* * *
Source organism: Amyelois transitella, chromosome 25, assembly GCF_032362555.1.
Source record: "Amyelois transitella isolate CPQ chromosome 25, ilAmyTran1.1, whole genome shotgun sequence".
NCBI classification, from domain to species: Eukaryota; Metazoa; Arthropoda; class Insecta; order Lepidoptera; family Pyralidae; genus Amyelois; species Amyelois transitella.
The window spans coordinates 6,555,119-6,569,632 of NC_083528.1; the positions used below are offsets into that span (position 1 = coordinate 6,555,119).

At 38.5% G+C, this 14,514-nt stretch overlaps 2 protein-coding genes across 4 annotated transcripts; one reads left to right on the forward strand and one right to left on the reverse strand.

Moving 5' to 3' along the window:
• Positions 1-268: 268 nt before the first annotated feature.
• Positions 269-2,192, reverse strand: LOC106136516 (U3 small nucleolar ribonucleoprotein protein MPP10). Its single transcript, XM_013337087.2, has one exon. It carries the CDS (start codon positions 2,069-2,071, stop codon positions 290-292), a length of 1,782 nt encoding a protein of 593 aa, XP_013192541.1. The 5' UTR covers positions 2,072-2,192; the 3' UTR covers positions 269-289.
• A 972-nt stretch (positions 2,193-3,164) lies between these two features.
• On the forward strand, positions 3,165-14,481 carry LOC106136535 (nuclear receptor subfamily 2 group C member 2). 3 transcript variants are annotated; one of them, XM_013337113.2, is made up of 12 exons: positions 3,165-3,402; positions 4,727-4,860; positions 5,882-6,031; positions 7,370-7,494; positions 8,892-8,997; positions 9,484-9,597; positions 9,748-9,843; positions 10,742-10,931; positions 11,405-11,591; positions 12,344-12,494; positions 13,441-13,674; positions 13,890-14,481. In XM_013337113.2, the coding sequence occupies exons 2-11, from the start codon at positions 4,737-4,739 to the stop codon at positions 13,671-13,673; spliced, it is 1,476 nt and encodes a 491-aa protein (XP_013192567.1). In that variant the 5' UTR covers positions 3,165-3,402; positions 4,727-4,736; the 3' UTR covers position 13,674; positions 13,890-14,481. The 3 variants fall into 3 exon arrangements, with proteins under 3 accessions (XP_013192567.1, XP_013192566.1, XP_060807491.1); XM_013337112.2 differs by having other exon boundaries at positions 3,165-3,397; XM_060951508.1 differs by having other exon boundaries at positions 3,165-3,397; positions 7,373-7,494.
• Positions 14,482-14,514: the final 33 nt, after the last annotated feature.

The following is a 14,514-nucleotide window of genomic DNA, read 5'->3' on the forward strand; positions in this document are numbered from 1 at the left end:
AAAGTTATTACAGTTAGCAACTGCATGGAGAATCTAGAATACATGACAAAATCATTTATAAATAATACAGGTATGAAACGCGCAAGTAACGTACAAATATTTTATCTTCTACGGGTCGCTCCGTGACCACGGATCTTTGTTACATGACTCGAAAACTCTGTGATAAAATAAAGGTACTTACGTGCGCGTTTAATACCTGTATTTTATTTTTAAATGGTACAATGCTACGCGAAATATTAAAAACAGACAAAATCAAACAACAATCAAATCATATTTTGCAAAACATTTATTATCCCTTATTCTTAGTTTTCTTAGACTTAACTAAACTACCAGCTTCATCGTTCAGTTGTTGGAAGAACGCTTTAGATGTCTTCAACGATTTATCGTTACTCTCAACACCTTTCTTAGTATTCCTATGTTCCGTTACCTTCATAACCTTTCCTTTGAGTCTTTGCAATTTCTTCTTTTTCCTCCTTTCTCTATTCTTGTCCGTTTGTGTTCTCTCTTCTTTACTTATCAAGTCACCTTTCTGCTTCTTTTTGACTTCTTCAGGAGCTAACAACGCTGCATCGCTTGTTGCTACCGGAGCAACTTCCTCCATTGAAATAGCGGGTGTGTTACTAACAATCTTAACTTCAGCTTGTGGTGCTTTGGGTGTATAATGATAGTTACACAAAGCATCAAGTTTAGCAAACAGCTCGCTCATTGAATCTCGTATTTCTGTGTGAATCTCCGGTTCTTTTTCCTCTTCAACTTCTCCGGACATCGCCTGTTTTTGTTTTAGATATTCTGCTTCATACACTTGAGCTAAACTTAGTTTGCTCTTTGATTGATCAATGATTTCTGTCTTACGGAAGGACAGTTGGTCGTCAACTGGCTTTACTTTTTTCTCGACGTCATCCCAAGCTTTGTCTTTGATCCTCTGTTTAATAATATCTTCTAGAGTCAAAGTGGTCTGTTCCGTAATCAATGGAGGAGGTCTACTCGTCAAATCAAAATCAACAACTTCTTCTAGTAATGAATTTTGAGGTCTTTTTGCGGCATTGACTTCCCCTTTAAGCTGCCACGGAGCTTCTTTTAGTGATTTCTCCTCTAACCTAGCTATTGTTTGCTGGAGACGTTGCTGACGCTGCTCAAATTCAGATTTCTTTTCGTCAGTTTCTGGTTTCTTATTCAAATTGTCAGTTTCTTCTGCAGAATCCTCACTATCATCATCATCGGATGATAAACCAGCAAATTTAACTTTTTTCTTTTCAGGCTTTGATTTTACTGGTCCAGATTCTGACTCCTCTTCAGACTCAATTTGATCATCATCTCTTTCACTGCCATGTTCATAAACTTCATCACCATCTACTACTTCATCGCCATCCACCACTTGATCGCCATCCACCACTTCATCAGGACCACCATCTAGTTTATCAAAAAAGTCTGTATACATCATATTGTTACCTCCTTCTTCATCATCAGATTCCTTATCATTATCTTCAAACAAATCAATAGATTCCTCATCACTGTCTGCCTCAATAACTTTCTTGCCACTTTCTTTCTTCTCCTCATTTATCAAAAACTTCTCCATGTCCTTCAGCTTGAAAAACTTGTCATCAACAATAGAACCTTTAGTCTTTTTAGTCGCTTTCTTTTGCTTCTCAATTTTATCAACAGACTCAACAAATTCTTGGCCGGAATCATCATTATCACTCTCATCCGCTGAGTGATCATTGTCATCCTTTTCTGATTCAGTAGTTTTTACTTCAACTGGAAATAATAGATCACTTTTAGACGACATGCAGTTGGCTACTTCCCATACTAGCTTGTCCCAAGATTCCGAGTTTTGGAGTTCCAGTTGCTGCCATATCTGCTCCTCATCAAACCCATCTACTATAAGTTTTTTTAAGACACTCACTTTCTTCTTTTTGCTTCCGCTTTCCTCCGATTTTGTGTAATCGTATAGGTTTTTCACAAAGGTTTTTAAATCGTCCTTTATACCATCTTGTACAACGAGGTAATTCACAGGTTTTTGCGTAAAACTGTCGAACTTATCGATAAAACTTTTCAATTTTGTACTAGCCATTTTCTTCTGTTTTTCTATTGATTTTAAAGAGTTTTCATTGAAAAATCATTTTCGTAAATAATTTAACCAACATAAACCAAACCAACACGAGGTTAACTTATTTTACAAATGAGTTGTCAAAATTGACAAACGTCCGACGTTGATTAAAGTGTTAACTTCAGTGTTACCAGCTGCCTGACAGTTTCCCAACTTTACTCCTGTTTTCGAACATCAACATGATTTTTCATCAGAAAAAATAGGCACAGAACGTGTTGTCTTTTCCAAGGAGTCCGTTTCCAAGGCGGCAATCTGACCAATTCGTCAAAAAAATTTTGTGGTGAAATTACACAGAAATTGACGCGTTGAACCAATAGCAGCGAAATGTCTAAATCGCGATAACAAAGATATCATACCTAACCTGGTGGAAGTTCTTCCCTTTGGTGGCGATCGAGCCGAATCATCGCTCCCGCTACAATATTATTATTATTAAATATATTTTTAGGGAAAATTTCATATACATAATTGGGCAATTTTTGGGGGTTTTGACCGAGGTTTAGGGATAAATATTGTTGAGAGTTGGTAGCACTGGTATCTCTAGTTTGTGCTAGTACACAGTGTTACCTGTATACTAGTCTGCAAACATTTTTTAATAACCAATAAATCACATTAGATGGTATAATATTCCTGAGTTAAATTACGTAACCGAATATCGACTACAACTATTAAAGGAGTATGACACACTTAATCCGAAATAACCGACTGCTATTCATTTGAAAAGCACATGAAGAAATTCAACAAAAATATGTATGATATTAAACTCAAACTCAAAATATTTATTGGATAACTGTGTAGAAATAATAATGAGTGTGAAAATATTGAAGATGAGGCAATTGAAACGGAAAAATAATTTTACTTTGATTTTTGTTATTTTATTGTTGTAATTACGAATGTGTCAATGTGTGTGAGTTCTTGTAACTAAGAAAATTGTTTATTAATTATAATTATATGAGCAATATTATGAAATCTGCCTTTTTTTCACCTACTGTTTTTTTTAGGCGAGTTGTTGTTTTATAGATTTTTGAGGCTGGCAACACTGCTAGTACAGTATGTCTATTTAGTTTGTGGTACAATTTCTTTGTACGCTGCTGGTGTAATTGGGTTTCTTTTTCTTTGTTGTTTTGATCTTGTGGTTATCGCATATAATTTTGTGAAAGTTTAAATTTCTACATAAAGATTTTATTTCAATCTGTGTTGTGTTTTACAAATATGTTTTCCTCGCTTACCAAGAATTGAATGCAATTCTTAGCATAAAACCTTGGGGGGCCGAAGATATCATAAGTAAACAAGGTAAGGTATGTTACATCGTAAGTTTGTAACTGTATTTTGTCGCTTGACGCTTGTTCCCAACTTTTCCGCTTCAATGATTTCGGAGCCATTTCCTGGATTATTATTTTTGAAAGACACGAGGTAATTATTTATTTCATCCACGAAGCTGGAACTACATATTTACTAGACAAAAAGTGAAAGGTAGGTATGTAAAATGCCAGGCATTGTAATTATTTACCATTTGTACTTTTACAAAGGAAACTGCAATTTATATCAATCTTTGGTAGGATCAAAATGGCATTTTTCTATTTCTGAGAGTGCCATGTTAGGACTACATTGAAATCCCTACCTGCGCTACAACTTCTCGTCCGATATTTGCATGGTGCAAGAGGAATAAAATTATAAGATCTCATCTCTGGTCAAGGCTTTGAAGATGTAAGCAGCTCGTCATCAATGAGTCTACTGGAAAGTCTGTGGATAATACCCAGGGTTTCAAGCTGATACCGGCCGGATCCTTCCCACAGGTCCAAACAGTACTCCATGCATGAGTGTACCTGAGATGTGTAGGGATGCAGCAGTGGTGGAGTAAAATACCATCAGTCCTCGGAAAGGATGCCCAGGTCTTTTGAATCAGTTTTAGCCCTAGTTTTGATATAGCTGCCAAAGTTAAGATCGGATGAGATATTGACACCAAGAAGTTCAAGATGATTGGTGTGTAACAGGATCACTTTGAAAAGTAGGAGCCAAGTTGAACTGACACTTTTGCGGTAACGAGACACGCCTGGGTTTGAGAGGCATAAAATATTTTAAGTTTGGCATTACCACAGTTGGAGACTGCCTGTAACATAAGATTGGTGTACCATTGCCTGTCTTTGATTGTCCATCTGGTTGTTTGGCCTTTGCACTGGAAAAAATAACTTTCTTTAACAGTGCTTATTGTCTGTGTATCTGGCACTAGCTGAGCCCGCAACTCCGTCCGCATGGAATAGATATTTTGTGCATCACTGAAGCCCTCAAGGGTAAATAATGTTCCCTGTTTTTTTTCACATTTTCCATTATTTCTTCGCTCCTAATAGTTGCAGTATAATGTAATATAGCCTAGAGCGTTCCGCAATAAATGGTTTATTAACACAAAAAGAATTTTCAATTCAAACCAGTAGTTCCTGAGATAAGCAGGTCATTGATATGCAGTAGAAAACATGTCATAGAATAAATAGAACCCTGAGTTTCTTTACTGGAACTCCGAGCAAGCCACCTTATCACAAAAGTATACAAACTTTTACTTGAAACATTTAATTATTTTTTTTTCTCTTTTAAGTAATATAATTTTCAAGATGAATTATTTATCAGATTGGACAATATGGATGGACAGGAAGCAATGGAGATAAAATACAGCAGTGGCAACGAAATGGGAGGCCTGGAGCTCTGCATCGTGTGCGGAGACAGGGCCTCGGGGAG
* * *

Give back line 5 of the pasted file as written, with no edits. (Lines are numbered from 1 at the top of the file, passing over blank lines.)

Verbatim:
At 38.5% G+C, this 14,514-nt stretch overlaps 2 protein-coding genes across 4 annotated transcripts; one reads left to right on the forward strand and one right to left on the reverse strand.